The group that represents Montgomery County teachers has spurned an offer from school officials to raise the starting salary of beginning teachers by almost $3,000 a year, leaving school officials stunned and angered yesterday.
The Montgomery Board of Education, expressing concerns that Montgomery may not be competitive with other local jurisdictions in salaries when recruiting new teachers, made the offer this week to the Montgomery County Education Association, the bargaining unit that represents the county's 6,200 teachers.
The proposal would have increased the starting salary level next year from $17,187 to $20,000, a 16 percent raise. But union approval was required because teachers' salaries are set in a contract that does not expire until the summer of 1987.
Union officials said they turned down the offer because it would benefit only the teachers in the lower salary ranges, about half the teachers in the system.
School board member Sharon DiFonzo said yesterday, "I'm flabbergasted that they turned us down. It's a freebie. It's a gift. It doesn't cost them anything and we're not asking for anything in return."
Blair Ewing, another member of the board, said he too was "astounded" by the rejection. "Unless we can change this somehow, we're in a situation where we will lose good teachers and it will be their fault."
Board members said they were hoping the pay increase would help them hire about 850 new teachers that will be needed next year.
Alexandria, Fairfax County and Arlington County are considering proposals that would raise the starting annual pay of teachers next year to about $20,000.
Under the board's proposal, which school officials said would cost $2.7 million, teachers at several other steps in the pay scale above the starting salary would receive small pay raises, but beginning teachers would receive the heftiest increase.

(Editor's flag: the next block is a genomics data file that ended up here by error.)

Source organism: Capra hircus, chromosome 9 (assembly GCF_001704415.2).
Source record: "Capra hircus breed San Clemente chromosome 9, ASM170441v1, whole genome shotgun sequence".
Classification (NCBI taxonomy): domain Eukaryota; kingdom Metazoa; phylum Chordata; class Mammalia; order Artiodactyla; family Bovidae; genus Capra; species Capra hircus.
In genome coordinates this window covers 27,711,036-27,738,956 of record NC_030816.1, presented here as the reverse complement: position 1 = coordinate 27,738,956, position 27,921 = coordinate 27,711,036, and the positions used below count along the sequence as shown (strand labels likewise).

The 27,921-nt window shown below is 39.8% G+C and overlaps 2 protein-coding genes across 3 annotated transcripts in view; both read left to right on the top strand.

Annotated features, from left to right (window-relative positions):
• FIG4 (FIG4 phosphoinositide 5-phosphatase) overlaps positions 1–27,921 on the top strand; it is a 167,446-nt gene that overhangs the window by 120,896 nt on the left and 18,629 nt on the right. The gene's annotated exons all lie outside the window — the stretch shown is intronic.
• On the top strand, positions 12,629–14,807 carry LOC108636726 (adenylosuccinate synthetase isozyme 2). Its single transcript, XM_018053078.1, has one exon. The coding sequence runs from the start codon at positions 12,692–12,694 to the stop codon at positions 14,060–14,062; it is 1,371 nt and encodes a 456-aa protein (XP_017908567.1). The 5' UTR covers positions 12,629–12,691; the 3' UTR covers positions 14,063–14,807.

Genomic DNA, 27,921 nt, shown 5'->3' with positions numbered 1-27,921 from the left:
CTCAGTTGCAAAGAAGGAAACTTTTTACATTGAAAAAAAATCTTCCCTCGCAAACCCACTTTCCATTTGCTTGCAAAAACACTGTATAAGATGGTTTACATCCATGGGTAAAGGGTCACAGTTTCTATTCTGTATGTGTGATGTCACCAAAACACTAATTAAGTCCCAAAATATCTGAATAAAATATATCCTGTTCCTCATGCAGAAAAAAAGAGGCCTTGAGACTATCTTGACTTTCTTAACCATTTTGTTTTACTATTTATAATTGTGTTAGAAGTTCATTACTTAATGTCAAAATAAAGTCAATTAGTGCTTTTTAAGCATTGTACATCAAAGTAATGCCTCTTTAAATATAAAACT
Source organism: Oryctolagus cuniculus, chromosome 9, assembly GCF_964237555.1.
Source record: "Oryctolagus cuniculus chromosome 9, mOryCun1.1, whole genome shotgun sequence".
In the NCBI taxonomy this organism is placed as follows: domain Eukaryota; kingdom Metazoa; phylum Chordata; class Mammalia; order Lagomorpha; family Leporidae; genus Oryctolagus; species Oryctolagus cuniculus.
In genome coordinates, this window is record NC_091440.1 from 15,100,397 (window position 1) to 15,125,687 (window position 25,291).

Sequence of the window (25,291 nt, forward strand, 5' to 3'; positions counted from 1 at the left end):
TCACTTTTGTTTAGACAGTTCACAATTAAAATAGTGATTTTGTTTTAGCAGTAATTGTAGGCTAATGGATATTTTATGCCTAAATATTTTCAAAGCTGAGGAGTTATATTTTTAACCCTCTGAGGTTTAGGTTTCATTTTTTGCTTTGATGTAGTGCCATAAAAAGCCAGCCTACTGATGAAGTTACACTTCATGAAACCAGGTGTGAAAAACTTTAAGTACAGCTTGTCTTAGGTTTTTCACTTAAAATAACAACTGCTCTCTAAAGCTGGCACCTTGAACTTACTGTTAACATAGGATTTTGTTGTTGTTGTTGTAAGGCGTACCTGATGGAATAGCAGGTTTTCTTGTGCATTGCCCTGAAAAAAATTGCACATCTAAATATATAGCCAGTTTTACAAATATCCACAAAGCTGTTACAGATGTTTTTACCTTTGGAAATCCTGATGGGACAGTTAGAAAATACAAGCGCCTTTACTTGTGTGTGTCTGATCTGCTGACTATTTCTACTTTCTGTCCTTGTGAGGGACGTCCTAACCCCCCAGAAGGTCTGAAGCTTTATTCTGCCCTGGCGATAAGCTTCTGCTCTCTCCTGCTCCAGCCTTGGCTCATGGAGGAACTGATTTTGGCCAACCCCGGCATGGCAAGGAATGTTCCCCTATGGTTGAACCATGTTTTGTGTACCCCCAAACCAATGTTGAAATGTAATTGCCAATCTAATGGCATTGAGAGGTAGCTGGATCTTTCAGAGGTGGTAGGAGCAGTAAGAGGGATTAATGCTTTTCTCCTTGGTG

Mark Simon, president of the Montgomery County Education Association, said his group objects to a proposal that benefits only one group of teachers.
"The offer is unfair, divisive and destructive of the morale of teachers currently employed," he said.
Simon said the 16 persons who sit on his group's board of directors voted unanimously to reject the board's offer.
"Our position is very principled," he said. "Basically, the board wants to solve its problem without dealing with any of the problems and concerns that we are raising."
A recent union survey of Montgomery teachers indicated that 40 percent of those responding were seriously considering leaving the teaching profession. They cited low pay and poor working conditions, such as overcrowded classrooms and too little planning time.
Vicki Rafel, president of the Montgomery Council of Parent Teachers Associations, said her group will not take a position on the matter, although it has gone on record in support of pay raises for teachers.
"It's a labor-management dispute and I don't want either side pulling parents into it," she said.
At a news conference yesterday, Jim Cronin, president of the Board of Education, said it is unlikely the County Council would approve a 17 percent across-the-board pay raise for all teachers because it would cost $36 million.
Cronin said he hopes the teachers union will reconsider the pay offer. "The offer is still open," he said.
But Simon said that is unlikely.
"We want to start discussions on salaries, period," he said. "That's our formal position."